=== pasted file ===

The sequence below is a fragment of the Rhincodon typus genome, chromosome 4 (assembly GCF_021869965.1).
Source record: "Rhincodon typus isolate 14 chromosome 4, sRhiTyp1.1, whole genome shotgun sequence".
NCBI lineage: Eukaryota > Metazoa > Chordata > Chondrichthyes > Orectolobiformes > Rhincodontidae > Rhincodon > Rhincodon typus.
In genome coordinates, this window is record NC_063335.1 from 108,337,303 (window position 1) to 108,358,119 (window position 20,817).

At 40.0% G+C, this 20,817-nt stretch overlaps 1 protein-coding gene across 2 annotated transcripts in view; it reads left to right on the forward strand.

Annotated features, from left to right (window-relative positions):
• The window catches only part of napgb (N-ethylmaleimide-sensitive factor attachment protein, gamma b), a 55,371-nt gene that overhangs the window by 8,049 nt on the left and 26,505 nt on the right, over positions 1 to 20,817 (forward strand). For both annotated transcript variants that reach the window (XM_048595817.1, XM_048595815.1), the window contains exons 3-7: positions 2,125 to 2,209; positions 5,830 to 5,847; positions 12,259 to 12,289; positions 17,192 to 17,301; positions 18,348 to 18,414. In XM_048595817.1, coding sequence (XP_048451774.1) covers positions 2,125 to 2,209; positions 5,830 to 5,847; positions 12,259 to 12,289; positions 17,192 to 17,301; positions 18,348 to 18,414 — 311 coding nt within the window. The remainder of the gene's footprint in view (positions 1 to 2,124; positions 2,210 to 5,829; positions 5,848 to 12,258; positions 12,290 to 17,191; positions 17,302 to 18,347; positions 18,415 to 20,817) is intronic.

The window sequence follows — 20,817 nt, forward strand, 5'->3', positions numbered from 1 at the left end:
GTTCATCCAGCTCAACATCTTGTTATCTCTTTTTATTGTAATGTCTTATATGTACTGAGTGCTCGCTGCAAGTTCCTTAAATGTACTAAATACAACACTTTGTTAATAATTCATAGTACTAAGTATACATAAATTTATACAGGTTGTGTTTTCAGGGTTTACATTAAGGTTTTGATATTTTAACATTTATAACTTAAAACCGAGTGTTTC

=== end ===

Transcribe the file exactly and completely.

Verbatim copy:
The sequence below is a fragment of the Rhincodon typus genome, chromosome 4 (assembly GCF_021869965.1).
Source record: "Rhincodon typus isolate 14 chromosome 4, sRhiTyp1.1, whole genome shotgun sequence".
NCBI lineage: Eukaryota > Metazoa > Chordata > Chondrichthyes > Orectolobiformes > Rhincodontidae > Rhincodon > Rhincodon typus.
In genome coordinates, this window is record NC_063335.1 from 108,337,303 (window position 1) to 108,358,119 (window position 20,817).

At 40.0% G+C, this 20,817-nt stretch overlaps 1 protein-coding gene across 2 annotated transcripts in view; it reads left to right on the forward strand.

Annotated features, from left to right (window-relative positions):
• The window catches only part of napgb (N-ethylmaleimide-sensitive factor attachment protein, gamma b), a 55,371-nt gene that overhangs the window by 8,049 nt on the left and 26,505 nt on the right, over positions 1 to 20,817 (forward strand). For both annotated transcript variants that reach the window (XM_048595817.1, XM_048595815.1), the window contains exons 3-7: positions 2,125 to 2,209; positions 5,830 to 5,847; positions 12,259 to 12,289; positions 17,192 to 17,301; positions 18,348 to 18,414. In XM_048595817.1, coding sequence (XP_048451774.1) covers positions 2,125 to 2,209; positions 5,830 to 5,847; positions 12,259 to 12,289; positions 17,192 to 17,301; positions 18,348 to 18,414 — 311 coding nt within the window. The remainder of the gene's footprint in view (positions 1 to 2,124; positions 2,210 to 5,829; positions 5,848 to 12,258; positions 12,290 to 17,191; positions 17,302 to 18,347; positions 18,415 to 20,817) is intronic.

The window sequence follows — 20,817 nt, forward strand, 5'->3', positions numbered from 1 at the left end:
GTTCATCCAGCTCAACATCTTGTTATCTCTTTTTATTGTAATGTCTTATATGTACTGAGTGCTCGCTGCAAGTTCCTTAAATGTACTAAATACAACACTTTGTTAATAATTCATAGTACTAAGTATACATAAATTTATACAGGTTGTGTTTTCAGGGTTTACATTAAGGTTTTGATATTTTAACATTTATAACTTAAAACCGAGTGTTTC